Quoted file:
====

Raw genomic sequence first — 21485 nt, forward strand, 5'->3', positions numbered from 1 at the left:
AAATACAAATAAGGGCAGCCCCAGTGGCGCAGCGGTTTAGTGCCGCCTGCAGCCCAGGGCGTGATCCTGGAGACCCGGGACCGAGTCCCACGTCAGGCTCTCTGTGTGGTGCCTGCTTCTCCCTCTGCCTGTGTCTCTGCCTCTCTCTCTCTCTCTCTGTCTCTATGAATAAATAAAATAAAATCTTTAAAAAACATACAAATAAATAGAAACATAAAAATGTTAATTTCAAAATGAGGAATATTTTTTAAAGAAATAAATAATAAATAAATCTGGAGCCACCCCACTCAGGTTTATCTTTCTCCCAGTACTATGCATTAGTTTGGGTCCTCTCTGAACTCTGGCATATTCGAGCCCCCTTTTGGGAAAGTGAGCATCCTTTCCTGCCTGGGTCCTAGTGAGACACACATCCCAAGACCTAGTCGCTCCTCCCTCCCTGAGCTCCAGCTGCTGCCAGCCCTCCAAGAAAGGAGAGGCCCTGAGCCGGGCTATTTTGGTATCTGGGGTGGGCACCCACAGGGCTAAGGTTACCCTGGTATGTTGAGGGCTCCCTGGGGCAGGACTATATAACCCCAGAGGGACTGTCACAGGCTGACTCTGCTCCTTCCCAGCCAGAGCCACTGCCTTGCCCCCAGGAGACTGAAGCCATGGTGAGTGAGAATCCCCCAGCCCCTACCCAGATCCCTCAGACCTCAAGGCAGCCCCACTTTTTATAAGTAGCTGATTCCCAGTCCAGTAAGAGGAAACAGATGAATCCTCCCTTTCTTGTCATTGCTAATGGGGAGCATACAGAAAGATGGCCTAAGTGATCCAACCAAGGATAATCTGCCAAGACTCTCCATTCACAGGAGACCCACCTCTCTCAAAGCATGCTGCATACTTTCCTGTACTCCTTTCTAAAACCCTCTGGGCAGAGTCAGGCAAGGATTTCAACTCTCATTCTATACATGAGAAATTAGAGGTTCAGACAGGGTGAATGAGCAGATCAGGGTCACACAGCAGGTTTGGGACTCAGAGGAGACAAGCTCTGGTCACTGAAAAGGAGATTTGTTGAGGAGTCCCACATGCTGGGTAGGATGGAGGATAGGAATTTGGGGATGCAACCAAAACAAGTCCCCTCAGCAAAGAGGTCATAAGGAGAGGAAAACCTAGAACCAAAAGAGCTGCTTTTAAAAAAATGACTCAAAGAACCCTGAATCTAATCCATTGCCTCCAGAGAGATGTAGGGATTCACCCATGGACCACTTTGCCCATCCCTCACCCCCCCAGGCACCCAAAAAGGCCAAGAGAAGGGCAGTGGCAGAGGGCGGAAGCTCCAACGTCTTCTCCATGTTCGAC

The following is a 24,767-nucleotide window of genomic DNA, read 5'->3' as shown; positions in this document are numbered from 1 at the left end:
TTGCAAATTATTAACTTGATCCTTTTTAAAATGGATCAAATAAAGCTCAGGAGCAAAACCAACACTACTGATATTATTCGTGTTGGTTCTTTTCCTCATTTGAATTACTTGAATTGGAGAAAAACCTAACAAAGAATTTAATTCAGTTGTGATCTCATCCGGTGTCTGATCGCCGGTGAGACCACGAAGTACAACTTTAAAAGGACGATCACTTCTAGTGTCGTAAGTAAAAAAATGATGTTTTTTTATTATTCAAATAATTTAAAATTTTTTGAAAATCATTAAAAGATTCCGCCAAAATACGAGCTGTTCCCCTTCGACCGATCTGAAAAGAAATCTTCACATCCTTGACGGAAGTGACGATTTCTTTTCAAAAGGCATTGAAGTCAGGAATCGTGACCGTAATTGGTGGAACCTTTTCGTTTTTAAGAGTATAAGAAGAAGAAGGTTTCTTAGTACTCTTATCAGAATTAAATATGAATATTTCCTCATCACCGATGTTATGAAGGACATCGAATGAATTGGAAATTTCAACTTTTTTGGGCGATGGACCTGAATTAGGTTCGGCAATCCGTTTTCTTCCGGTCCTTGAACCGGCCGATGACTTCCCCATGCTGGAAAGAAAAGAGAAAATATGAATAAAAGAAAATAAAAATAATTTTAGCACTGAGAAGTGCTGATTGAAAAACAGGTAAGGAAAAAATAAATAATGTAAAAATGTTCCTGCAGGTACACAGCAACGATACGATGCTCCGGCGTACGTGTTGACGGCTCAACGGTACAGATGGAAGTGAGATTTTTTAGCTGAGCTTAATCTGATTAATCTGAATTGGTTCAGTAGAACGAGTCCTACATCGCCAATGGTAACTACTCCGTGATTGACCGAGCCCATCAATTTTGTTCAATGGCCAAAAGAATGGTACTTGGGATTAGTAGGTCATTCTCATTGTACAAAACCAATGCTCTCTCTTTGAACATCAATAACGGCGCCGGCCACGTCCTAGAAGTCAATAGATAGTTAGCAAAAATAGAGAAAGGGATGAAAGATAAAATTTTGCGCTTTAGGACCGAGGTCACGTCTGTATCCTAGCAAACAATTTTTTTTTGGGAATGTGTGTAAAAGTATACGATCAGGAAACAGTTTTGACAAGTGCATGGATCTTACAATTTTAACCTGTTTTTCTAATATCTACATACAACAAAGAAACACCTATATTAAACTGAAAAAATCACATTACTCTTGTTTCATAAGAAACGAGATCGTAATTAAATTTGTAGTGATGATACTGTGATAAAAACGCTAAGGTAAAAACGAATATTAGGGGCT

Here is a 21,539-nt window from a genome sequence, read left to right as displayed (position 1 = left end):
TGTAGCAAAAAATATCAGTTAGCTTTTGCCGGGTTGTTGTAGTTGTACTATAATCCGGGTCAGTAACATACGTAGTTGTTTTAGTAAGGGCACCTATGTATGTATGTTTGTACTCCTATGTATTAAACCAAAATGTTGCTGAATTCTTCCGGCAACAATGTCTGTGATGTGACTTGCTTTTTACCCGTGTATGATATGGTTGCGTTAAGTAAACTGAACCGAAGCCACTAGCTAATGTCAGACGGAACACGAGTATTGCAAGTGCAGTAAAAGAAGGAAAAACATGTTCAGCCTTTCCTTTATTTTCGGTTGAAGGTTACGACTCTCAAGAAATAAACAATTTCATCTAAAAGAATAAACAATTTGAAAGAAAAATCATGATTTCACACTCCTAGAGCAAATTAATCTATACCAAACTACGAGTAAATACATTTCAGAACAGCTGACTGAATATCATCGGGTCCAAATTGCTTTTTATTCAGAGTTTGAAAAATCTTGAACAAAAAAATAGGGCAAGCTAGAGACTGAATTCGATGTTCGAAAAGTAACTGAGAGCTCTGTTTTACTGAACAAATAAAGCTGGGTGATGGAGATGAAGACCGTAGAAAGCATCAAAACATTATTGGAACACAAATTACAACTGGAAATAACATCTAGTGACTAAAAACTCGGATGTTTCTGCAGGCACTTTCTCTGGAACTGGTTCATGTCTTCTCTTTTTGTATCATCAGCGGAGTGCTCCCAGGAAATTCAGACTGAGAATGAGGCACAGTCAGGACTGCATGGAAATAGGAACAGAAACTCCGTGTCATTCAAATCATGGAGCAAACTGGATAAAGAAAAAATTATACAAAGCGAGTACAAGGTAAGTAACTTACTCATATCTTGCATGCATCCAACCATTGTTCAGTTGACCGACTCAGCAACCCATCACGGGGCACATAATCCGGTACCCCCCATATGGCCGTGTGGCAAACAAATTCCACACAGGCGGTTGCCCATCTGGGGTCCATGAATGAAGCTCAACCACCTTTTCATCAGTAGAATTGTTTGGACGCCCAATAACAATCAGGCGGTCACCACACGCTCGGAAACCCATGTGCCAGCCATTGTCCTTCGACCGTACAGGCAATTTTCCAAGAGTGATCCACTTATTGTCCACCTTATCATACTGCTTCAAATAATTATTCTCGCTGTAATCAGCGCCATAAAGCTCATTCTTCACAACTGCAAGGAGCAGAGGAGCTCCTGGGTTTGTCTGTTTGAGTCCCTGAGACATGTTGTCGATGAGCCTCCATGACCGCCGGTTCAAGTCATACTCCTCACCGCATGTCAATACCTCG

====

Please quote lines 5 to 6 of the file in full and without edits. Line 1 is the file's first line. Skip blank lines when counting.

Here is a 21,539-nt window from a genome sequence, read left to right as displayed (position 1 = left end):
TGTAGCAAAAAATATCAGTTAGCTTTTGCCGGGTTGTTGTAGTTGTACTATAATCCGGGTCAGTAACATACGTAGTTGTTTTAGTAAGGGCACCTATGTATGTATGTTTGTACTCCTATGTATTAAACCAAAATGTTGCTGAATTCTTCCGGCAACAATGTCTGTGATGTGACTTGCTTTTTACCCGTGTATGATATGGTTGCGTTAAGTAAACTGAACCGAAGCCACTAGCTAATGTCAGACGGAACACGAGTATTGCAAGTGCAGTAAAAGAAGGAAAAACATGTTCAGCCTTTCCTTTATTTTCGGTTGAAGGTTACGACTCTCAAGAAATAAACAATTTCATCTAAAAGAATAAACAATTTGAAAGAAAAATCATGATTTCACACTCCTAGAGCAAATTAATCTATACCAAACTACGAGTAAATACATTTCAGAACAGCTGACTGAATATCATCGGGTCCAAATTGCTTTTTATTCAGAGTTTGAAAAATCTTGAACAAAAAAATAGGGCAAGCTAGAGACTGAATTCGATGTTCGAAAAGTAACTGAGAGCTCTGTTTTACTGAACAAATAAAGCTGGGTGATGGAGATGAAGACCGTAGAAAGCATCAAAACATTATTGGAACACAAATTACAACTGGAAATAACATCTAGTGACTAAAAACTCGGATGTTTCTGCAGGCACTTTCTCTGGAACTGGTTCATGTCTTCTCTTTTTGTATCATCAGCGGAGTGCTCCCAGGAAATTCAGACTGAGAATGAGGCACAGTCAGGACTGCATGGAAATAGGAACAGAAACTCCGTGTCATTCAAATCATGGAGCAAACTGGATAAAGAAAAAATTATACAAAGCGAGTACAAGGTAAGTAACTTACTCATATCTTGCATGCATCCAACCATTGTTCAGTTGACCGACTCAGCAACCCATCACGGGGCACATAATCCGGTACCCCCCATATGGCCGTGTGGCAAACAAATTCCACACAGGCGGTTGCCCATCTGGGGTCCATGAATGAAGCTCAACCACCTTTTCATCAGTAGAATTGTTTGGACGCCCAATAACAATCAGGCGGTCACCACACGCTCGGAAACCCATGTGCCAGCCATTGTCCTTCGACCGTACAGGCAATTTTCCAAGAGTGATCCACTTATTGTCCACCTTATCATACTGCTTCAAATAATTATTCTCGCTGTAATCAGCGCCATAAAGCTCATTCTTCACAACTGCAAGGAGCAGAGGAGCTCCTGGGTTTGTCTGTTTGAGTCCCTGAGACATGTTGTCGATGAGCCTCCATGACCGCCGGTTCAAGTCATACTCCTCACCGCATGTCAATACCTCG